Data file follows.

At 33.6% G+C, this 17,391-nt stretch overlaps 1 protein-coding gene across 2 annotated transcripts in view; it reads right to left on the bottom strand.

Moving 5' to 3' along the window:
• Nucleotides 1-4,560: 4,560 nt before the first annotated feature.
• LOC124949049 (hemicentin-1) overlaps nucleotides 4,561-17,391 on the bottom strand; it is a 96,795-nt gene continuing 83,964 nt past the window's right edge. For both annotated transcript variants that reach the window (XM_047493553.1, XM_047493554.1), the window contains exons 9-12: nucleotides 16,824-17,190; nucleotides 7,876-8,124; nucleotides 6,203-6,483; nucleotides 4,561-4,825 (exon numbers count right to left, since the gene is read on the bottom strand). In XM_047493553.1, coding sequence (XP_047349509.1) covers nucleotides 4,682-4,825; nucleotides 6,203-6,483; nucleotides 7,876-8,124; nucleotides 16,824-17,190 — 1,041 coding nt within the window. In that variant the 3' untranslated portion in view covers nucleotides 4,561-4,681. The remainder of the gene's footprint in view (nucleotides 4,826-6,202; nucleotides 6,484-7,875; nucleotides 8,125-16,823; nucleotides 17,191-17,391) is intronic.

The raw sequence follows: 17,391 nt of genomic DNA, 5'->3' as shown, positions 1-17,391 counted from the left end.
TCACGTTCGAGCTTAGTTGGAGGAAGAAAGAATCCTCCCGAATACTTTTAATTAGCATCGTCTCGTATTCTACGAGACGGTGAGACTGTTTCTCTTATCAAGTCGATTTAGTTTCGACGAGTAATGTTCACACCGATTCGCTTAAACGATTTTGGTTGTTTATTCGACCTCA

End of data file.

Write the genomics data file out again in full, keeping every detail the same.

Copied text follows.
At 33.6% G+C, this 17,391-nt stretch overlaps 1 protein-coding gene across 2 annotated transcripts in view; it reads right to left on the bottom strand.

Moving 5' to 3' along the window:
• Nucleotides 1-4,560: 4,560 nt before the first annotated feature.
• LOC124949049 (hemicentin-1) overlaps nucleotides 4,561-17,391 on the bottom strand; it is a 96,795-nt gene continuing 83,964 nt past the window's right edge. For both annotated transcript variants that reach the window (XM_047493553.1, XM_047493554.1), the window contains exons 9-12: nucleotides 16,824-17,190; nucleotides 7,876-8,124; nucleotides 6,203-6,483; nucleotides 4,561-4,825 (exon numbers count right to left, since the gene is read on the bottom strand). In XM_047493553.1, coding sequence (XP_047349509.1) covers nucleotides 4,682-4,825; nucleotides 6,203-6,483; nucleotides 7,876-8,124; nucleotides 16,824-17,190 — 1,041 coding nt within the window. In that variant the 3' untranslated portion in view covers nucleotides 4,561-4,681. The remainder of the gene's footprint in view (nucleotides 4,826-6,202; nucleotides 6,484-7,875; nucleotides 8,125-16,823; nucleotides 17,191-17,391) is intronic.

The raw sequence follows: 17,391 nt of genomic DNA, 5'->3' as shown, positions 1-17,391 counted from the left end.
TCACGTTCGAGCTTAGTTGGAGGAAGAAAGAATCCTCCCGAATACTTTTAATTAGCATCGTCTCGTATTCTACGAGACGGTGAGACTGTTTCTCTTATCAAGTCGATTTAGTTTCGACGAGTAATGTTCACACCGATTCGCTTAAACGATTTTGGTTGTTTATTCGACCTCA